These explorations were created for the workshop Disruptive Improvisations at CHI2018 and is further part of ongoing work on strategies to explore the technologically mediated mundane. Non-digital artefacts that we can consider to be mundane often disappear through everyday use – we might not actively think about what meaning they have for us, yet they support and shape everyday practices. Technologies that we use daily take on very different roles: with updates, new features and apps, these things are actively trying to remain remarkable. On the other end of the spectrum, autonomous digital technologies (e.g. heating systems, refrigerators) are taken for granted, but up to the point that we no longer form any attachment to them: they only take on functional roles. How can we further understand the technologically mediated mundane, what values exist in the mundane and how these are amplified or reduced through technologies?
An inherent challenge of these questions is how we understand the notion “mundane”, which as a concept is difficult to grasp – or to design for. For, when giving attention to mundane a thing, that thing might reveal itself in ways that obscure, diminish or completely erase its “mundane-ness”.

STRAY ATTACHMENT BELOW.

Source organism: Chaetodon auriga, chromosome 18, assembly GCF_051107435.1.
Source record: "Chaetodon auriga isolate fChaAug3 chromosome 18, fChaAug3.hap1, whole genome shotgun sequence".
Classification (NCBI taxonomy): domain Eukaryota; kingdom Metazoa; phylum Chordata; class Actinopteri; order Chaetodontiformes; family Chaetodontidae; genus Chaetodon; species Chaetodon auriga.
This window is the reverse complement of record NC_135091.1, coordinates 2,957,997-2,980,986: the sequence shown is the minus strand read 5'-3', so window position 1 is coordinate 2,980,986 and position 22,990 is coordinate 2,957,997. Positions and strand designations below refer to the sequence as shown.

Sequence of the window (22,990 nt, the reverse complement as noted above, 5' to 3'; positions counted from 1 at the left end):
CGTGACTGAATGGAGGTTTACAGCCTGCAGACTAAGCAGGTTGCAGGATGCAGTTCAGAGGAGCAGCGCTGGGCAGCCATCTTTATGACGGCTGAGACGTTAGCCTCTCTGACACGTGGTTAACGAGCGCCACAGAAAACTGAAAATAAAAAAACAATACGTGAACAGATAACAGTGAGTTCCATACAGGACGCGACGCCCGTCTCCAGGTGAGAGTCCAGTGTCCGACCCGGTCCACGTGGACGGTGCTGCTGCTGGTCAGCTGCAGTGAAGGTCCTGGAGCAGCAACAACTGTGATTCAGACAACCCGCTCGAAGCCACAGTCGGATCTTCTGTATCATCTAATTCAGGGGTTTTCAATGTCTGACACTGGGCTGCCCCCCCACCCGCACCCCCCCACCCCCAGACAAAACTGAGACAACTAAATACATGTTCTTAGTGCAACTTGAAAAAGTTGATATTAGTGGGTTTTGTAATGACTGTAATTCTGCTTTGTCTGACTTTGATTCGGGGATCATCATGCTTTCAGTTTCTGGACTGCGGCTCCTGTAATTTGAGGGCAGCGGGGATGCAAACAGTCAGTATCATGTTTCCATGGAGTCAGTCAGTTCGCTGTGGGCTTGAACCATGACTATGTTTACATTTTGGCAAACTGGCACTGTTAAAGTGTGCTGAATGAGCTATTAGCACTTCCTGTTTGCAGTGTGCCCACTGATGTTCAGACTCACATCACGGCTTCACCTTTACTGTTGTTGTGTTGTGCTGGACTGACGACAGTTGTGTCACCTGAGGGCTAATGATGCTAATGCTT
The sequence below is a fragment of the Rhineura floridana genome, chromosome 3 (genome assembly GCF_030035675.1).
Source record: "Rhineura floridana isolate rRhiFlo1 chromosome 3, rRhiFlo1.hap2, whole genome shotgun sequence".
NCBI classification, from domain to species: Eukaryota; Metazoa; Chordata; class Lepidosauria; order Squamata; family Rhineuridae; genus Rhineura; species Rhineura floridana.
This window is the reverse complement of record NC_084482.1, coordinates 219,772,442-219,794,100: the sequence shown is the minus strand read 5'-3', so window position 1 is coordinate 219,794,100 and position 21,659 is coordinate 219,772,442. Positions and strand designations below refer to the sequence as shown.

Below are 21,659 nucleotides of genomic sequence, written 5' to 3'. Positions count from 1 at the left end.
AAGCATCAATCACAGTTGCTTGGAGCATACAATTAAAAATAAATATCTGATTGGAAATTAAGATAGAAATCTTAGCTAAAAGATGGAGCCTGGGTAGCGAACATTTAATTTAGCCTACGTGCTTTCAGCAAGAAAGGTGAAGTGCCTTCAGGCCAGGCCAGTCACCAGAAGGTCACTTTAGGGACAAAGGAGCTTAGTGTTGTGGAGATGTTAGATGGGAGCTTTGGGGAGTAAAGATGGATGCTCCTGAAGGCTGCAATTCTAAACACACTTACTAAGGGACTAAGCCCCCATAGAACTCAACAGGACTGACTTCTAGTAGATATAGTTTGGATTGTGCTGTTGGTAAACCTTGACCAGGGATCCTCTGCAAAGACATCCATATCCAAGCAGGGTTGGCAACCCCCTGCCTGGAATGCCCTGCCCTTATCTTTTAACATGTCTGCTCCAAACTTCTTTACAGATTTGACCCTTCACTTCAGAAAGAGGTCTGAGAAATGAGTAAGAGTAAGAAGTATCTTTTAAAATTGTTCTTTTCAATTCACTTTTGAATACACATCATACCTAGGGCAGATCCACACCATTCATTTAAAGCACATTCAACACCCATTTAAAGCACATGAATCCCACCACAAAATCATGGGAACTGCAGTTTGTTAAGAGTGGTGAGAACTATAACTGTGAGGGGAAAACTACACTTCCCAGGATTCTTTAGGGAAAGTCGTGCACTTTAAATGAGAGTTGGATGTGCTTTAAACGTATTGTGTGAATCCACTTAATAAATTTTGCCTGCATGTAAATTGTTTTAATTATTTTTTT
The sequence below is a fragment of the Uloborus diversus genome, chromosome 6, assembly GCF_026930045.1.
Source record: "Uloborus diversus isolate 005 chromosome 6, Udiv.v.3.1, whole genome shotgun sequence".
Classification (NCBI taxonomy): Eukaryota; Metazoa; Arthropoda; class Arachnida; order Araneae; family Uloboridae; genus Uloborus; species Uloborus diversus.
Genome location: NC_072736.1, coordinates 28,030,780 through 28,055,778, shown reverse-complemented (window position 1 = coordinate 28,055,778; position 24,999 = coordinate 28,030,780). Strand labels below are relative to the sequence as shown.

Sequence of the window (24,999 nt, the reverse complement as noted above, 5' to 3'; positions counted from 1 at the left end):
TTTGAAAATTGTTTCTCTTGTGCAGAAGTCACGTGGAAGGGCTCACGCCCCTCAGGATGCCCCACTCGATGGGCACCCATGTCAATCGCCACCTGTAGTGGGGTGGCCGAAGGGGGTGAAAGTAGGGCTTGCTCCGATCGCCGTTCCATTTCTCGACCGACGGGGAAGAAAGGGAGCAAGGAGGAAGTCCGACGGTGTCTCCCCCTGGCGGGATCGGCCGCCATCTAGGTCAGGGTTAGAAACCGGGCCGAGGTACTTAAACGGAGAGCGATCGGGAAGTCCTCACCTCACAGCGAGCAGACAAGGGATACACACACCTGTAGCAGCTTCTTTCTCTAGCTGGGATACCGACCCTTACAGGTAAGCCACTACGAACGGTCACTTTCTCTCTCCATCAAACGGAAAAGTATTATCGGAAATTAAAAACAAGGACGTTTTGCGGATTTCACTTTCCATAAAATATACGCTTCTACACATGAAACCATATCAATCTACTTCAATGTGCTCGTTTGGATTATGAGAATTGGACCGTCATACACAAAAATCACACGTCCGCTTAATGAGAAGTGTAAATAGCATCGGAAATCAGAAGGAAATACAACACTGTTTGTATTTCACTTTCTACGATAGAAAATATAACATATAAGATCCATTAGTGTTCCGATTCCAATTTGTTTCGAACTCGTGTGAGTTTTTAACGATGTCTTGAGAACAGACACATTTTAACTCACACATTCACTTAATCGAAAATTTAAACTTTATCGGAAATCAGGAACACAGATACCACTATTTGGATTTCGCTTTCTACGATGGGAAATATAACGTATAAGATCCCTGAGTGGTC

In the workshop, we aimed to defamiliarize mundane artifacts to better understand the notion. We were particularly interested in understanding better the design spaces that exist between dichotomies.
mundane <> extravagant
background <> foreground
invisible <> visible
natural <> artificial
functional <> frivolous
Our recipe for a disruptive strategy was:
Take a thing that is often overlooked, unconsidered or used without noticing
Take another thing that marvels, requires attention, and is always noticed
Combine the first thing with the second thing so the overlooked thing now marvels, and the unconsidered thing requires attention, or the thing used without noticing is now noticed
If successful, the new thing will both be overlooked and marvel!